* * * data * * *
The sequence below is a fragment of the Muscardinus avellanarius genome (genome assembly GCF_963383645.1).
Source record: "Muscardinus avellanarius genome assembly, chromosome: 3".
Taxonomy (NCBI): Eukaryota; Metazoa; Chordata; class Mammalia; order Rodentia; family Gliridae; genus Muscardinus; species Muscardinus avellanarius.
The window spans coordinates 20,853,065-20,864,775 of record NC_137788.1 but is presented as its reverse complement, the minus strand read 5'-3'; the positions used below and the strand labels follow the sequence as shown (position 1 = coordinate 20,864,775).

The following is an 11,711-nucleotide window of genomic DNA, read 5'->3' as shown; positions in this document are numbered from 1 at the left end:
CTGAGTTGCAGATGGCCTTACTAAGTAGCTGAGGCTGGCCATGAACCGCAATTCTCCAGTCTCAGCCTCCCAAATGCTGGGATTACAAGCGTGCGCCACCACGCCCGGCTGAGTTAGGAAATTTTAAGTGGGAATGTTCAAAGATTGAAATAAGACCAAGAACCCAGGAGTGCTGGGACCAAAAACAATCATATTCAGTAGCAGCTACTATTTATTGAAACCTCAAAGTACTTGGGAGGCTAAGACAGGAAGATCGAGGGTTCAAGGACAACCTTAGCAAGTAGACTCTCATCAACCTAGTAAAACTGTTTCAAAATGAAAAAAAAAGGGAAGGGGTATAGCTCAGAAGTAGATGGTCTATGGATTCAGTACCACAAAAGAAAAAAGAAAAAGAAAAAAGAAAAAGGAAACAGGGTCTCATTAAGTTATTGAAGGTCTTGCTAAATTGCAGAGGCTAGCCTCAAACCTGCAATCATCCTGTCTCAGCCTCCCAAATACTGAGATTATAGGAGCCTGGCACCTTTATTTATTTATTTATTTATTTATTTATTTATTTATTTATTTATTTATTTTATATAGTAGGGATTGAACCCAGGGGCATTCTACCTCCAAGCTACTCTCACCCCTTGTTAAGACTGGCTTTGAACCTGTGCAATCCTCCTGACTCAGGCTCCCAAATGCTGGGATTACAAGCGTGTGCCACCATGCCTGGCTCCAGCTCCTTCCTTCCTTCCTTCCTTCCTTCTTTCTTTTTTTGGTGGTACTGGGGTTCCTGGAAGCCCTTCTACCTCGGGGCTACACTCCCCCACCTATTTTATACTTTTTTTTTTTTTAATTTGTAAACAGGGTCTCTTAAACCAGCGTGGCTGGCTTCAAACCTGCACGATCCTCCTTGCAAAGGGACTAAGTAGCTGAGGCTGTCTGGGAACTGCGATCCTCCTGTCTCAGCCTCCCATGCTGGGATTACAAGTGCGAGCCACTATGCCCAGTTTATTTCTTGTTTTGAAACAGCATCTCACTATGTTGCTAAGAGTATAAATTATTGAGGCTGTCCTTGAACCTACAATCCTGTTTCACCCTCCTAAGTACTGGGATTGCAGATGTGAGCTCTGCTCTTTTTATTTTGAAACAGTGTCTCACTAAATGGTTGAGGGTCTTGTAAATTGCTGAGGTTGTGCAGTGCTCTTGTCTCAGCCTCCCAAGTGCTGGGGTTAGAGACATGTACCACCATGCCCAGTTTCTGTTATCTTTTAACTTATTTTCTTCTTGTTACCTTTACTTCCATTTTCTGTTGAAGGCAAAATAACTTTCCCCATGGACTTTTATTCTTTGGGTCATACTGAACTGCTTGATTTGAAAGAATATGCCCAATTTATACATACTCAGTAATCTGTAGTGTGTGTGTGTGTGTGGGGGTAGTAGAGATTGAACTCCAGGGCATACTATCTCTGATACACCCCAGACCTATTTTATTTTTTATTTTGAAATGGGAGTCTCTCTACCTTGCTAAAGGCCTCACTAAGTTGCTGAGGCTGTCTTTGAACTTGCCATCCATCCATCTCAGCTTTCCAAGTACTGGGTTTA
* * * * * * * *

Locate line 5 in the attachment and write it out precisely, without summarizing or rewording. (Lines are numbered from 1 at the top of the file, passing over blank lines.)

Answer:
The following is an 11,711-nucleotide window of genomic DNA, read 5'->3' as shown; positions in this document are numbered from 1 at the left end: